Practitioners from the various fields of Medicine have highlighted the necessary strategies for attaining zero malaria burden in Nigeria, stating that both the government and the citizenry have crucial roles to play to achieve the goal.
The experts, who unanimously made the submission at the workshop organised by the Nigeria Institute of Medical Research (NIMR), in collaboration with the Society for Mosquito Control in Nigeria and the Malaria Society of Nigeria, emphasised effective environmental management as the best prevention strategy for the disease.
In his address at the gathering, the Lagos State Commissioner for Health, Dr Jide Idris, listed environmental management practices to be adopted by Nigerians to include: Effective refuse management, dredging of canals and channels; integrated vector control; as well as operational research for evidence-based programming and decision making.
Idris further explained that recent studies had shown that malaria-causing mosquitoes, which hitherto used to breed only in dirty and polluted water, now breed in clean stagnant water, adding that the studies equally found the parasites to be highly endophilic (residing indoors) and thus requiring Indoor Residual Spraying for effective control.
The health commissioner, citing additional researches, noted that mosquitoes have been found to be resistant to the conventional insecticides, pyrethroids – which, according to him, is an indication for the development of new strategies to combat the parasite.
Idris, who was represented by Dr Abimbola Osinowo, director, Lagos State Malaria Elimination Control Programme, at the workshop, also mentioned over-diagnosis of malaria, as one of the challenges besetting efforts to eradicate the disease.
According to her, “Diagnosis, prior to treatment of malaria, improves the overall management of patients with fever and helps to reduce the emergence and spread of drug resistance by reserving antimalarials for those who have the disease. It is equally important that all malaria cases diagnosed are recorded in the appropriate data tool to ensure that all malaria cases in the State are duly reported.”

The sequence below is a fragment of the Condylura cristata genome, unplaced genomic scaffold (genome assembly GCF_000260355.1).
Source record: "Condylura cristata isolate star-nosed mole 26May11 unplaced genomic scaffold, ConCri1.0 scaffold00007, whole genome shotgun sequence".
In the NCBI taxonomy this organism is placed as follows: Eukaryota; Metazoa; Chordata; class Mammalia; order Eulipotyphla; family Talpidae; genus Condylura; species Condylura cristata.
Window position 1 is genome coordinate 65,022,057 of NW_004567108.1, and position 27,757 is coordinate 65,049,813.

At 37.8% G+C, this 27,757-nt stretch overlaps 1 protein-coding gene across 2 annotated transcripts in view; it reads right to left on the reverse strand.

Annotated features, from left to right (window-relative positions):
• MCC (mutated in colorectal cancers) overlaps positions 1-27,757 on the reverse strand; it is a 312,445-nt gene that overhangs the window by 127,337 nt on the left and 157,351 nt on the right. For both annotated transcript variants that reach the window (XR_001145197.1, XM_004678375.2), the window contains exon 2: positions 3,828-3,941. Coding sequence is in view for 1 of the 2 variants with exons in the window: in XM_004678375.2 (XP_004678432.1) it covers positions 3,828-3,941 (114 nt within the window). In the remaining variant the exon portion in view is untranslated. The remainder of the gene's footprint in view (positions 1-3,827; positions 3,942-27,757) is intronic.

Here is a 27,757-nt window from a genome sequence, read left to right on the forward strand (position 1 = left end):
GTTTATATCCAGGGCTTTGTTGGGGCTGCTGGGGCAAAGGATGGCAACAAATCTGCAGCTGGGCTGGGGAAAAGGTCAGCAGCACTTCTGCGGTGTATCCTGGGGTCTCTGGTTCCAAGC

The President, Malaria Society of Nigeria (MSN), Dr John Puddicombe, stressed the need to take malaria campaign to the nooks and crannies of the rural areas, noting that the theme of this year’s World Malaria Day, “Zero Malaria Starts with Me”, cannot be said to be true in Nigeria, if the rural dwellers are still ignorant of the prevention strategies for the disease.
“We need to take our awareness campaign to the grassroots because it is until we take this theme of ‘zero malaria starts with me’ round the rural communities that we can reduce the burden of malaria to a great extent”, he said.
Puddicombe also faulted the materials currently being used for the production of insecticide-treated nets, saying they are often not usable without electricity, as it has been observed that they generate heat beyond bearable limits for users in the absence of power supply.
Dr Bamgboye Afolabi, chief medical research Fellow, NIMR, was particularly concerned about the quality of antimalarial products in the country, saying many of them are fake and substandard.
While highlighting the economic burden of malaria for individuals and government, Afolabi stressed that the quality of pharmaceutical commodities in the management of malaria is a key factor that must be considered.
He further tasked pharmaceutical companies on the production of high quality antimalarials for effective treatment of the disease, noting that this will accelerate the eradication target.
Speaking earlier, the Director General, NIMR, Prof. Babatunde Salako, identified gaps in access to and uptake of lifesaving antimalarial commodities and interventions, saying these gaps must be filled, if malaria is to be defeated for good.
The NIMR DG, represented by Dr Sola Smith, a research fellow of the Molecular Biology & Biotechnology Department of the institute, also mentioned that Nigeria, Madagascar and the Democratic Republic of Congo are leading in malaria burden, according to the 2018 World Malaria Report. This, he said, is an indication that more concerted steps must be taken to eliminate the disease in the country.